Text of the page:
Adopting New Approaches to Reduce Risk of Injury and Mortality of Sand Tigers in Bottom Longline Surveys

Monday, September 9, 2013
Governor's Hall I (trade show) (Statehouse Convention Center)
Dewayne A. Fox , Department of Agriculture and Natural Resources, Delaware State University, Dover, DE
Bradley M. Wetherbee , Department of Biological Sciences, University of Rhode Island, Kingston, RI
Lori M. Brown , Agriculture and Natural Resources, Delaware State University, Dover, DE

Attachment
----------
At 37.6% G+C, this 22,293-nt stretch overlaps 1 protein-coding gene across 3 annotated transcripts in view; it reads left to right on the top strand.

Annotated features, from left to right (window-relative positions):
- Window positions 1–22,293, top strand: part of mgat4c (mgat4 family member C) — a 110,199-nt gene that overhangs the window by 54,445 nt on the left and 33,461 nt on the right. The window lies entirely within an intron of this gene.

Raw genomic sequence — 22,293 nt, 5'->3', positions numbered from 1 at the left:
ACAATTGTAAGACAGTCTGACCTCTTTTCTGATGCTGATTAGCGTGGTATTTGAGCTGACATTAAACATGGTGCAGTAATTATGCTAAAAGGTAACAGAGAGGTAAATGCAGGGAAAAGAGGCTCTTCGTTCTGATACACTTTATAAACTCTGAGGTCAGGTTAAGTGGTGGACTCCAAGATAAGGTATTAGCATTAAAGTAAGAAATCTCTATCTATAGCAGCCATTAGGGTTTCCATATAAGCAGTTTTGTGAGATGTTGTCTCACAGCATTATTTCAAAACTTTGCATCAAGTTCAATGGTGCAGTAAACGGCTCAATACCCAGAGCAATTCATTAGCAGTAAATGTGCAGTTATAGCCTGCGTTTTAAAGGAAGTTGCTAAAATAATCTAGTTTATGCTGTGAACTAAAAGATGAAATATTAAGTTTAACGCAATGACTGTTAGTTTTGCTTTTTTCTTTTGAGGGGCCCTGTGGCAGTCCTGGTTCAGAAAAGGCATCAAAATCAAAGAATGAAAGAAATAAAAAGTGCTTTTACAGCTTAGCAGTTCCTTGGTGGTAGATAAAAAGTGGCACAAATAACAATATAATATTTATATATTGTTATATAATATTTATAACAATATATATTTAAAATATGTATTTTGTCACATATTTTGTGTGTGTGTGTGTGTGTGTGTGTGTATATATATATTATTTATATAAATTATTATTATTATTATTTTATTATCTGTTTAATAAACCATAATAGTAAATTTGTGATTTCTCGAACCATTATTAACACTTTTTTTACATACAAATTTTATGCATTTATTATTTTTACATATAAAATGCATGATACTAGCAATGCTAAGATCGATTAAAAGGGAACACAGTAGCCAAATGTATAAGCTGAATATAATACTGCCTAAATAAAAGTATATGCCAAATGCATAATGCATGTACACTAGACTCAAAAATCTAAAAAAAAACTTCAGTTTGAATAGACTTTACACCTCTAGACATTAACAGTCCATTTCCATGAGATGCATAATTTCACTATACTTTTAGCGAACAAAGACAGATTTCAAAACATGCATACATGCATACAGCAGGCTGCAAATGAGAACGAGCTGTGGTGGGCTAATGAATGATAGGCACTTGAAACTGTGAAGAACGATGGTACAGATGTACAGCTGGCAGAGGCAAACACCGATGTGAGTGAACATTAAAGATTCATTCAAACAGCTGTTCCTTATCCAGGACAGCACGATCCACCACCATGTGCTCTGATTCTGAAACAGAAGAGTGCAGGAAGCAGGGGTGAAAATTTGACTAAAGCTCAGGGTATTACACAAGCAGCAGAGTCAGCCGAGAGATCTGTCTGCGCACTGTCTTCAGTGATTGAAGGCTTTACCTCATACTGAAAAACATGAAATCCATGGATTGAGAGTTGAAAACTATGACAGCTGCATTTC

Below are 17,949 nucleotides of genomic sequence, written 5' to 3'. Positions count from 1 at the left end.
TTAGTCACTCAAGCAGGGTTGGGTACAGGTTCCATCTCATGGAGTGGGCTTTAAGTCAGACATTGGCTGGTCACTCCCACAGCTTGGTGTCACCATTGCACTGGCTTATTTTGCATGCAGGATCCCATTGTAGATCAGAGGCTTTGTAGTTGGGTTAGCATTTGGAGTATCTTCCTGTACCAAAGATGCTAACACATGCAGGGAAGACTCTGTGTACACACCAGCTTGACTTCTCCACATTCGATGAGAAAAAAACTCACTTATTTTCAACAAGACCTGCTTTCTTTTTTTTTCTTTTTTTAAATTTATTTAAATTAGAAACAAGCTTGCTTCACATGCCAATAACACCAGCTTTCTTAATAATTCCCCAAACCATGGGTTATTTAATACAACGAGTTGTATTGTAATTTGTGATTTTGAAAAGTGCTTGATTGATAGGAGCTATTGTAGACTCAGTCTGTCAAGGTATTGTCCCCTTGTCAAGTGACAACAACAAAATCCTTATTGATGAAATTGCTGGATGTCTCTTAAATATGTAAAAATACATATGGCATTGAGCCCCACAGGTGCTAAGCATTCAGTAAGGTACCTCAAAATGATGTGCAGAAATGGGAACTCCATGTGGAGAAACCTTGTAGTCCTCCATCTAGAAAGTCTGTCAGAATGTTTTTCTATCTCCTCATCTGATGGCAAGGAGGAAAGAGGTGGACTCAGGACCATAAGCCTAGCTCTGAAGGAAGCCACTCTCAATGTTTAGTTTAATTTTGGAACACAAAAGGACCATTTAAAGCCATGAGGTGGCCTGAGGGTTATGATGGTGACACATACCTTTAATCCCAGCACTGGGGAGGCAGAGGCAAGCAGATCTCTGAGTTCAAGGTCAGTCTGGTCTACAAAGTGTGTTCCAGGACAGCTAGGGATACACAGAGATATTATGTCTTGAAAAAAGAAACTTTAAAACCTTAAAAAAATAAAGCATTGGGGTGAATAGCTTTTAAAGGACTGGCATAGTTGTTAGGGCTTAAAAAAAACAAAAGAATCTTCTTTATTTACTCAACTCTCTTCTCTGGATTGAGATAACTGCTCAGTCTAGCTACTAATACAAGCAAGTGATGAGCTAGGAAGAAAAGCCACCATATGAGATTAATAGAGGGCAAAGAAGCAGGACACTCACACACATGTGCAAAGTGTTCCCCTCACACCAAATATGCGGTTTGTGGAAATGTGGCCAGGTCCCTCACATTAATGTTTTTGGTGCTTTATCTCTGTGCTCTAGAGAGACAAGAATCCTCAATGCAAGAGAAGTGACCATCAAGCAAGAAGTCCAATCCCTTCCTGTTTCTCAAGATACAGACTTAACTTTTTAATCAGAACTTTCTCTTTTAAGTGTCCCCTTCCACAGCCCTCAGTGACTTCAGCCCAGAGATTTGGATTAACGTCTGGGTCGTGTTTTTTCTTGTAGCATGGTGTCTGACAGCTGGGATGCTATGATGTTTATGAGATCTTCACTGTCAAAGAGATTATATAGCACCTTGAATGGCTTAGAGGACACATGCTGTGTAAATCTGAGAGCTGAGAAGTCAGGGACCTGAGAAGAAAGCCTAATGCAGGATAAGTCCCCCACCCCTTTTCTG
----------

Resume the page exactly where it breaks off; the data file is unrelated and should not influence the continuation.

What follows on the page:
Bottom longlines are commonly used to in commercial fisheries as well as research studies sample sharks and although much attention has been focused on longline configuration (e.g. baits, hook type/size, and soak time) little information is available on the potential injury of targeted species.  Sand tiger sharks (Carcharias taurus) although considered by many to be of poor food value, are highly sought after by the aquarium trade and are often encountered as bycatch in commercial fisheries.  Until recently, Delaware Bay served as the one of the primary collection sites for the global aquarium trade.  Due to concerns over population declines and lack of information required for proper management, the collection of sand tigers from Delaware Bay was effectively halted.   In 2007 we began using standard NOAA-NMFS longline gear to collect sand tigers in Delaware Bay.  An examination of our catch records suggested that the sand tigers’ feeding mechanism leads to high incidence of deep hooking (“gut hooking”) which is thought to cause injury and may impact post-release survival.  In 2012, in consultation with a charter captain, we examined the influence of blocker rigs on both encounter and deep hooking rates for 267 sand tigers landed during our survey.  The use of blocker rigs resulted in a nine fold decrease in the incidence of deep hooking rates.  Interestingly, males were twice as likely to be captured on the control hooks compared to females although this pattern was not documented in the blocker rigs.  Our results suggest that future surveys may want to employ blocker rigs as a conservation tool for shark sampling especially in areas where sand tigers are likely to be encountered.